Jacqueline Woodson's latest novel-in-verse for middle grades just won the Coretta Scott King Author Award for outstanding writing by an African American author. Twelve-year-old ZJ's life turns upside down when his dad, a professional football player, starts suffering headaches, memory loss and personality changes. According to lore, Zachariah 44 (for his jersey number), suffered more NFL concussions than any other player, even with a helmet on. Set in 1999-2000 when degenerative brain disease caused by multiple concussions was not acknowledged or recognized by the NFL, this novel takes a hard look at what is later identified as chronic traumatic encephalopathy, or C.T.E.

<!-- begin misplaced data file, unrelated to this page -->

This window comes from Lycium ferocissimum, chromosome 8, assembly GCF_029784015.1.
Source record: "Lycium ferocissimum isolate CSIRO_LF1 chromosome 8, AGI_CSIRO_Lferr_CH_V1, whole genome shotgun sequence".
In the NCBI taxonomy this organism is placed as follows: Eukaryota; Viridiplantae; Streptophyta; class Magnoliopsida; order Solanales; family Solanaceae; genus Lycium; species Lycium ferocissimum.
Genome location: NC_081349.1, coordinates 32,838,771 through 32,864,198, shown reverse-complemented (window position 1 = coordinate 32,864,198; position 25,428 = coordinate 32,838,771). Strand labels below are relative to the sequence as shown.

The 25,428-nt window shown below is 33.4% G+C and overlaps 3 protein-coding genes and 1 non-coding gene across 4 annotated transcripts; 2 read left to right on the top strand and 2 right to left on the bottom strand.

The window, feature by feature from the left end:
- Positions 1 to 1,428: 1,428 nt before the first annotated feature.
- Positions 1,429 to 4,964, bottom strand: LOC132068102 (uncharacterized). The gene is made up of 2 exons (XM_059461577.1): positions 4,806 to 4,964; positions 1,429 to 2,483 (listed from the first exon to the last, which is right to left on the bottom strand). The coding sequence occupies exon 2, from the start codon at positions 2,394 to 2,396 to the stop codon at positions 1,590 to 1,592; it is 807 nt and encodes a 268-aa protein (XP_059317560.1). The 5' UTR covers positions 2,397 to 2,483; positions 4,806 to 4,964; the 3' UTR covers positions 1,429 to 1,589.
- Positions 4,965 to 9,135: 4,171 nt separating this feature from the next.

The cumulative effect of ZJ's dad's head injuries on the family is devastating and it provides an opening for dialogue about caring for family with serious health problems, the high cost of professional sports on professional athletes, in particular black athletes, and sports injuries in general. ZJ's buddies stick by his side and offer support but there are hard moments when many of ZJ's parents' friends and colleagues disappear after the fame and attention are diverted. Something that was discussed at length in my home was the need for protective gear at all times when playing contact sports and my personal preference for flag or touch football v. tackle. As a mom, I appreciate the way Jacqueline Woodson touches on the big issues with accuracy and grace.